Notes: Notre Dame overdue to play well at Bankers Life Fieldhouse
INDIANAPOLIS — The big basketball barn in this Circle City once was a home away from home for No. 18 Notre Dame.
It’s since become a house of horrors for the Irish (8-2), who have struggled to win games — games they’ve dominated at times — the last two Decembers at the Crossroads Classic.
Though it ranks a distant fourth behind Butler, Purdue and Indiana when it comes to fan turnout in the annual doubleheader, Notre Dame had won three straight at Bankers Life Fieldhouse. It beat Purdue in 2012, beat Indiana in 2013 and beat the Boilermakers again in 2014, a game still remembered for the drive and dunk of Irish guard Demetrius Jackson over 7-foot-2 Isaac Haas.
Notre Dame seemingly was on its way to four wins in a row in 2015. It led Indiana by 10 at the half and stretched the advantage to 16 with 16 minutes remaining. Some media who cover the Hoosiers wanted coach Tom Crean fired at intermission. After the final 20 minutes, and after Indiana roared back to win it, 80-73, they were ready to give Crean a contract extension.
Last December, it was same story, different state team for Notre Dame. It led Purdue by as many as 17 before being outscored 48-29 in the second half of an 86-81 loss.
Notre Dame enters Saturday’s game (2:30 p.m., FOX) against Indiana (5-5), at 3-3 in the Crossroads, which runs through at least 2019.
“We were on such a good run before the last two,” said coach Mike Brey. “We’ve had some tough ones there.”
Saturday is expected to be another one. Indiana has played well in spurts against good teams — Duke, Louisville — but hasn’t been able to close out close games. The Hoosiers prefer to pound the ball into the paint offensively and employ a lot of Virginia-like principles (pack-line) on defense. They’re likely to give the Irish a hard time, especially if they’re allowed to hang around and get some confidence. Ball State anyone?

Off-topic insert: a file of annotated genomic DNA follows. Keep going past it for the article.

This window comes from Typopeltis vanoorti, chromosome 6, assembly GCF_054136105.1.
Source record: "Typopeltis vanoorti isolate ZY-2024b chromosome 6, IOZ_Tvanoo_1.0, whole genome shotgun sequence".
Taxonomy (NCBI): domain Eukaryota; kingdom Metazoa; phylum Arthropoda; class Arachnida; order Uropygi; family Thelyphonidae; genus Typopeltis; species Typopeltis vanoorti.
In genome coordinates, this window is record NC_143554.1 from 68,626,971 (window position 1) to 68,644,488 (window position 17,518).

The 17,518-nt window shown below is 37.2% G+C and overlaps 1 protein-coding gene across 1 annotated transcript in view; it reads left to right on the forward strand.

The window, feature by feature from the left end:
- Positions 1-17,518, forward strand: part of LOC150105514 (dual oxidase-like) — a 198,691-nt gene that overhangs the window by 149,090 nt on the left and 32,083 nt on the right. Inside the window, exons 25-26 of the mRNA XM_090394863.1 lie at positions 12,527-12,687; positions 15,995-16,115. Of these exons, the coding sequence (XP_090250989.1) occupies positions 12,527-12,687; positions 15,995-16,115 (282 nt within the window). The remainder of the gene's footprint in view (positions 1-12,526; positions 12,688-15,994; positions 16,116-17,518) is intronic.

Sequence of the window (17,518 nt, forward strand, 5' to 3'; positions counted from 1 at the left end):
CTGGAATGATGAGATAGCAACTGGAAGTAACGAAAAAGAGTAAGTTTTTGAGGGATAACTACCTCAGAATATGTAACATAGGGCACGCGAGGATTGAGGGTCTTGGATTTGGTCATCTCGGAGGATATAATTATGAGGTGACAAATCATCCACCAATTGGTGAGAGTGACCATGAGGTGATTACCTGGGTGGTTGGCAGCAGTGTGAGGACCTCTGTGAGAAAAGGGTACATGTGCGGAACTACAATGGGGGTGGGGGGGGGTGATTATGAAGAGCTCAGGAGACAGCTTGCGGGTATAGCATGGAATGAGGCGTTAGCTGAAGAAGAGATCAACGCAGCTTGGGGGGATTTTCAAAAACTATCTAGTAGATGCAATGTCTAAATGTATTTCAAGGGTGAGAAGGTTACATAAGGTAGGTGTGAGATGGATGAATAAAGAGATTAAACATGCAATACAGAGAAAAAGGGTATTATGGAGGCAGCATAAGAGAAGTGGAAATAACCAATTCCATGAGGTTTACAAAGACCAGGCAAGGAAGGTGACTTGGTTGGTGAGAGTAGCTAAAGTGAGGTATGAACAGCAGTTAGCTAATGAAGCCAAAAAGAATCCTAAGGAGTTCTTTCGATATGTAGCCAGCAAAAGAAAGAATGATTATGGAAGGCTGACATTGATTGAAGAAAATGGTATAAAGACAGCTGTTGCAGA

“Putting them away early is something that we need to focus on,” said Irish senior power forward Bonzie Colson. “It’s going to be another fun game. It’s a tough, challenging game.”
In a tough, challenging atmosphere for reasons besides the obvious. Brey prefers his team gets at least a shoot-around, and often an all-out practice, at road sites. Did it at Michigan State. Did it last week at Delaware. Can’t do it in Bankers Life. The building was unavailable Friday because of an NBA game between Detroit and Indiana. A Saturday morning shoot-around also was a no-go.
The first time the Irish step on the court will be the 27 minutes they get to get loose following the end of the Butler-Purdue game.
“Sometimes it’s like that,” Colson said. “It’s like an AAU tournament game where you have to go out there and play. We’ll just show up and play.”
Irish senior power forward Martinas Geben wouldn’t normally care about the basketball soap opera that is LaMelo and LiAngelo Ball.
But when it was announced recently that the Ball brothers signed with a professional team in Prienai, Lithuania, it held Geben’s interest a little longer. Geben is a native of Vilnius, Lithuania which is about an hour away from Prienai.
What’s in store there for the Balls in Geben’s homeland?
“It’s going to be a big culture shock for them from the food to the lack of English, a different style of play,” Geben said. “They’re going to need a couple Big Baller winter jackets.”
Two members of the Lithuania junior national team who won a gold medal this summer in the World University Games — Geben also played on that team — have played for the team that the Balls will join. Geben has communicated with those junior team members on the impending circus that’s sure to follow the Balls’ arrival and, eventually, their departure.
“They’re kind of watching everything unfold with anticipation,” Geben said. “It definitely will be interesting to see how everything happens.”
Knowing the country, the style of play, the culture, how does Geben see it all playing out for the brothers Ball?
“They’ll have to adjust,” he said, “if they want to survive.”
Prienai is 5,900 miles away from the Balls’ home in Chino Hills, Calif. In October, LaMelo Ball quit his Chino Hills High School team, which is coached by former Notre Dame power forward Dennis Latimore.